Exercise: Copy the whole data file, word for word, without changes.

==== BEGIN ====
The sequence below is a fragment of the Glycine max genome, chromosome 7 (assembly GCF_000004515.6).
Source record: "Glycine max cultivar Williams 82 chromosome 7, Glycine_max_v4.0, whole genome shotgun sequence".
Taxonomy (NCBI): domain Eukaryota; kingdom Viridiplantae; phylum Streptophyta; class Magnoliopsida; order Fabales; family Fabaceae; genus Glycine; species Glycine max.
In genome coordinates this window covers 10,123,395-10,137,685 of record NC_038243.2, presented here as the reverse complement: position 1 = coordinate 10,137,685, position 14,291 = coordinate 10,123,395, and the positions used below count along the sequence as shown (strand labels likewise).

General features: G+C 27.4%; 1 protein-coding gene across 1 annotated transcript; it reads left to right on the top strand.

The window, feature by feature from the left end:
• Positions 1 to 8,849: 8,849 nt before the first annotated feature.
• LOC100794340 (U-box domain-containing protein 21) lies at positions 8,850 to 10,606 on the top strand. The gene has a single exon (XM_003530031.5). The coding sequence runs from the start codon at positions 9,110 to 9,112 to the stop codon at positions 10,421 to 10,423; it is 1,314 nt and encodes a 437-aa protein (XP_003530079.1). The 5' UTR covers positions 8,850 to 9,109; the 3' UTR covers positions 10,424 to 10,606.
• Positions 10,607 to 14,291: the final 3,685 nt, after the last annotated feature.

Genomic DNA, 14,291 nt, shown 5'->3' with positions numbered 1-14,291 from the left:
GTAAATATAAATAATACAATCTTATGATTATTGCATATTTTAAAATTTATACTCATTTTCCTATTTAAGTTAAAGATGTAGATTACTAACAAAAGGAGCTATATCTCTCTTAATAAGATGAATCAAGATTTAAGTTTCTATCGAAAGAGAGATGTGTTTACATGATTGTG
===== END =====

The sequence below is a fragment of the Glycine max genome, chromosome 7 (assembly GCF_000004515.6).
Source record: "Glycine max cultivar Williams 82 chromosome 7, Glycine_max_v4.0, whole genome shotgun sequence".
Taxonomy (NCBI): domain Eukaryota; kingdom Viridiplantae; phylum Streptophyta; class Magnoliopsida; order Fabales; family Fabaceae; genus Glycine; species Glycine max.
In genome coordinates this window covers 10,123,395-10,137,685 of record NC_038243.2, presented here as the reverse complement: position 1 = coordinate 10,137,685, position 14,291 = coordinate 10,123,395, and the positions used below count along the sequence as shown (strand labels likewise).

General features: G+C 27.4%; 1 protein-coding gene across 1 annotated transcript; it reads left to right on the top strand.

The window, feature by feature from the left end:
• Positions 1 to 8,849: 8,849 nt before the first annotated feature.
• LOC100794340 (U-box domain-containing protein 21) lies at positions 8,850 to 10,606 on the top strand. The gene has a single exon (XM_003530031.5). The coding sequence runs from the start codon at positions 9,110 to 9,112 to the stop codon at positions 10,421 to 10,423; it is 1,314 nt and encodes a 437-aa protein (XP_003530079.1). The 5' UTR covers positions 8,850 to 9,109; the 3' UTR covers positions 10,424 to 10,606.
• Positions 10,607 to 14,291: the final 3,685 nt, after the last annotated feature.

Genomic DNA, 14,291 nt, shown 5'->3' with positions numbered 1-14,291 from the left:
GTAAATATAAATAATACAATCTTATGATTATTGCATATTTTAAAATTTATACTCATTTTCCTATTTAAGTTAAAGATGTAGATTACTAACAAAAGGAGCTATATCTCTCTTAATAAGATGAATCAAGATTTAAGTTTCTATCGAAAGAGAGATGTGTTTACATGATTGTG